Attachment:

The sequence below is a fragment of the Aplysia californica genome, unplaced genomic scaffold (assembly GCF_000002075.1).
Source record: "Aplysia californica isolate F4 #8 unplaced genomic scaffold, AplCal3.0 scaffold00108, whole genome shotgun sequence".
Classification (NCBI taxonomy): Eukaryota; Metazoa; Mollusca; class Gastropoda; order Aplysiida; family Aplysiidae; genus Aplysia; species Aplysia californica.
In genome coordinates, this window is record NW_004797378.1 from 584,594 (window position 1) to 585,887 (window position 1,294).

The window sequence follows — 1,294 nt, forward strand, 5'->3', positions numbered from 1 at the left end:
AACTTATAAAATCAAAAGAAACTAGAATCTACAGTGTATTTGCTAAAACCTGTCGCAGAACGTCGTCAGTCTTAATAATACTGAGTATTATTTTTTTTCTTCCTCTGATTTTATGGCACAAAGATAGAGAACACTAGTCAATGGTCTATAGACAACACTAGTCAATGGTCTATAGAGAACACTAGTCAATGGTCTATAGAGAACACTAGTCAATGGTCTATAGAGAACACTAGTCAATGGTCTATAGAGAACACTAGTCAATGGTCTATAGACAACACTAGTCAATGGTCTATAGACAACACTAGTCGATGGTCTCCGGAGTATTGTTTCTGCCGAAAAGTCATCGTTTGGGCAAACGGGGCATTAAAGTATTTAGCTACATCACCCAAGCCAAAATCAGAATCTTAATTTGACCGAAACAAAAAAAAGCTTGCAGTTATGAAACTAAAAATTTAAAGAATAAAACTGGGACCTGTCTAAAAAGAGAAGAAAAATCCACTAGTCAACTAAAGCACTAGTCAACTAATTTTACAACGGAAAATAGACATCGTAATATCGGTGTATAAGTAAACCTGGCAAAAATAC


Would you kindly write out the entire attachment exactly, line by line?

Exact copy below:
The sequence below is a fragment of the Aplysia californica genome, unplaced genomic scaffold (assembly GCF_000002075.1).
Source record: "Aplysia californica isolate F4 #8 unplaced genomic scaffold, AplCal3.0 scaffold00108, whole genome shotgun sequence".
Classification (NCBI taxonomy): Eukaryota; Metazoa; Mollusca; class Gastropoda; order Aplysiida; family Aplysiidae; genus Aplysia; species Aplysia californica.
In genome coordinates, this window is record NW_004797378.1 from 584,594 (window position 1) to 585,887 (window position 1,294).

The window sequence follows — 1,294 nt, forward strand, 5'->3', positions numbered from 1 at the left end:
AACTTATAAAATCAAAAGAAACTAGAATCTACAGTGTATTTGCTAAAACCTGTCGCAGAACGTCGTCAGTCTTAATAATACTGAGTATTATTTTTTTTCTTCCTCTGATTTTATGGCACAAAGATAGAGAACACTAGTCAATGGTCTATAGACAACACTAGTCAATGGTCTATAGAGAACACTAGTCAATGGTCTATAGAGAACACTAGTCAATGGTCTATAGAGAACACTAGTCAATGGTCTATAGAGAACACTAGTCAATGGTCTATAGACAACACTAGTCAATGGTCTATAGACAACACTAGTCGATGGTCTCCGGAGTATTGTTTCTGCCGAAAAGTCATCGTTTGGGCAAACGGGGCATTAAAGTATTTAGCTACATCACCCAAGCCAAAATCAGAATCTTAATTTGACCGAAACAAAAAAAAGCTTGCAGTTATGAAACTAAAAATTTAAAGAATAAAACTGGGACCTGTCTAAAAAGAGAAGAAAAATCCACTAGTCAACTAAAGCACTAGTCAACTAATTTTACAACGGAAAATAGACATCGTAATATCGGTGTATAAGTAAACCTGGCAAAAATAC